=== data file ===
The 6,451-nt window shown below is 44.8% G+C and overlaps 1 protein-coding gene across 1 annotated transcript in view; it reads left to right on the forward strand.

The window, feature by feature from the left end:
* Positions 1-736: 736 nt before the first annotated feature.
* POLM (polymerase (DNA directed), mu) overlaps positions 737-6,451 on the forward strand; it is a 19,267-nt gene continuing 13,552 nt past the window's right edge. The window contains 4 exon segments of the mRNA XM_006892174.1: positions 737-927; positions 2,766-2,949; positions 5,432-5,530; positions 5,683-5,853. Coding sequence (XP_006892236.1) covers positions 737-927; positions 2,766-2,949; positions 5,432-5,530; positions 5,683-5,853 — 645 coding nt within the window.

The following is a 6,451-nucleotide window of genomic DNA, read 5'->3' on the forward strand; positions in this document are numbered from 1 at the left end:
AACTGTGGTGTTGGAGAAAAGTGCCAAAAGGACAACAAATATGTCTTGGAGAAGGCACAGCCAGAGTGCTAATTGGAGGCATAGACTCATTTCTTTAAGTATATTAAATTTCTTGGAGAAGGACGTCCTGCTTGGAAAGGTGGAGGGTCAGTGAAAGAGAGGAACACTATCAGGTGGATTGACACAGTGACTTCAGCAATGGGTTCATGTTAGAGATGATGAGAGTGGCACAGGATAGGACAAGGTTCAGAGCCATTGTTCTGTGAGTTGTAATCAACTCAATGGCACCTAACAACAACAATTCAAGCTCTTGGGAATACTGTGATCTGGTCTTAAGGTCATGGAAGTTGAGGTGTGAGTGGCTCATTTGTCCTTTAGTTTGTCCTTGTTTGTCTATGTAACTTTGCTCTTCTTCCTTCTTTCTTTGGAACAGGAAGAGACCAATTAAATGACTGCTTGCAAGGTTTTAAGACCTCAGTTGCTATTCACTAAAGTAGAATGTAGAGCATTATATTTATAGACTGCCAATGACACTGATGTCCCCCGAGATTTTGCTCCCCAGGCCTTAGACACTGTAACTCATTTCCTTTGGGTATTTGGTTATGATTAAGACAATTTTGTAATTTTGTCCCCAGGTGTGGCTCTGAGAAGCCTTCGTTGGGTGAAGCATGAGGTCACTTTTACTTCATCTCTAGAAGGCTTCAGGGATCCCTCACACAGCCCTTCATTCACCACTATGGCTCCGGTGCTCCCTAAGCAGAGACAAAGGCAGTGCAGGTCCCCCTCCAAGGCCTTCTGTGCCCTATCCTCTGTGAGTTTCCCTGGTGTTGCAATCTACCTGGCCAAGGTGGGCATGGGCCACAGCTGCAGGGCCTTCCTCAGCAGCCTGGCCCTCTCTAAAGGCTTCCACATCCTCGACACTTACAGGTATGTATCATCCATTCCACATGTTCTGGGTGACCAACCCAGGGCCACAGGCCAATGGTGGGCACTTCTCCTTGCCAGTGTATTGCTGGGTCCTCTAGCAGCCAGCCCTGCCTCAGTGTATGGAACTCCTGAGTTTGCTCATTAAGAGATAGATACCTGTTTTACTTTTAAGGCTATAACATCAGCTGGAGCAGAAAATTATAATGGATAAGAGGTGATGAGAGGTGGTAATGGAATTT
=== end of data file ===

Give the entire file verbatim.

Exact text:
The 6,451-nt window shown below is 44.8% G+C and overlaps 1 protein-coding gene across 1 annotated transcript in view; it reads left to right on the forward strand.

The window, feature by feature from the left end:
* Positions 1-736: 736 nt before the first annotated feature.
* POLM (polymerase (DNA directed), mu) overlaps positions 737-6,451 on the forward strand; it is a 19,267-nt gene continuing 13,552 nt past the window's right edge. The window contains 4 exon segments of the mRNA XM_006892174.1: positions 737-927; positions 2,766-2,949; positions 5,432-5,530; positions 5,683-5,853. Coding sequence (XP_006892236.1) covers positions 737-927; positions 2,766-2,949; positions 5,432-5,530; positions 5,683-5,853 — 645 coding nt within the window.

The following is a 6,451-nucleotide window of genomic DNA, read 5'->3' on the forward strand; positions in this document are numbered from 1 at the left end:
AACTGTGGTGTTGGAGAAAAGTGCCAAAAGGACAACAAATATGTCTTGGAGAAGGCACAGCCAGAGTGCTAATTGGAGGCATAGACTCATTTCTTTAAGTATATTAAATTTCTTGGAGAAGGACGTCCTGCTTGGAAAGGTGGAGGGTCAGTGAAAGAGAGGAACACTATCAGGTGGATTGACACAGTGACTTCAGCAATGGGTTCATGTTAGAGATGATGAGAGTGGCACAGGATAGGACAAGGTTCAGAGCCATTGTTCTGTGAGTTGTAATCAACTCAATGGCACCTAACAACAACAATTCAAGCTCTTGGGAATACTGTGATCTGGTCTTAAGGTCATGGAAGTTGAGGTGTGAGTGGCTCATTTGTCCTTTAGTTTGTCCTTGTTTGTCTATGTAACTTTGCTCTTCTTCCTTCTTTCTTTGGAACAGGAAGAGACCAATTAAATGACTGCTTGCAAGGTTTTAAGACCTCAGTTGCTATTCACTAAAGTAGAATGTAGAGCATTATATTTATAGACTGCCAATGACACTGATGTCCCCCGAGATTTTGCTCCCCAGGCCTTAGACACTGTAACTCATTTCCTTTGGGTATTTGGTTATGATTAAGACAATTTTGTAATTTTGTCCCCAGGTGTGGCTCTGAGAAGCCTTCGTTGGGTGAAGCATGAGGTCACTTTTACTTCATCTCTAGAAGGCTTCAGGGATCCCTCACACAGCCCTTCATTCACCACTATGGCTCCGGTGCTCCCTAAGCAGAGACAAAGGCAGTGCAGGTCCCCCTCCAAGGCCTTCTGTGCCCTATCCTCTGTGAGTTTCCCTGGTGTTGCAATCTACCTGGCCAAGGTGGGCATGGGCCACAGCTGCAGGGCCTTCCTCAGCAGCCTGGCCCTCTCTAAAGGCTTCCACATCCTCGACACTTACAGGTATGTATCATCCATTCCACATGTTCTGGGTGACCAACCCAGGGCCACAGGCCAATGGTGGGCACTTCTCCTTGCCAGTGTATTGCTGGGTCCTCTAGCAGCCAGCCCTGCCTCAGTGTATGGAACTCCTGAGTTTGCTCATTAAGAGATAGATACCTGTTTTACTTTTAAGGCTATAACATCAGCTGGAGCAGAAAATTATAATGGATAAGAGGTGATGAGAGGTGGTAATGGAATTT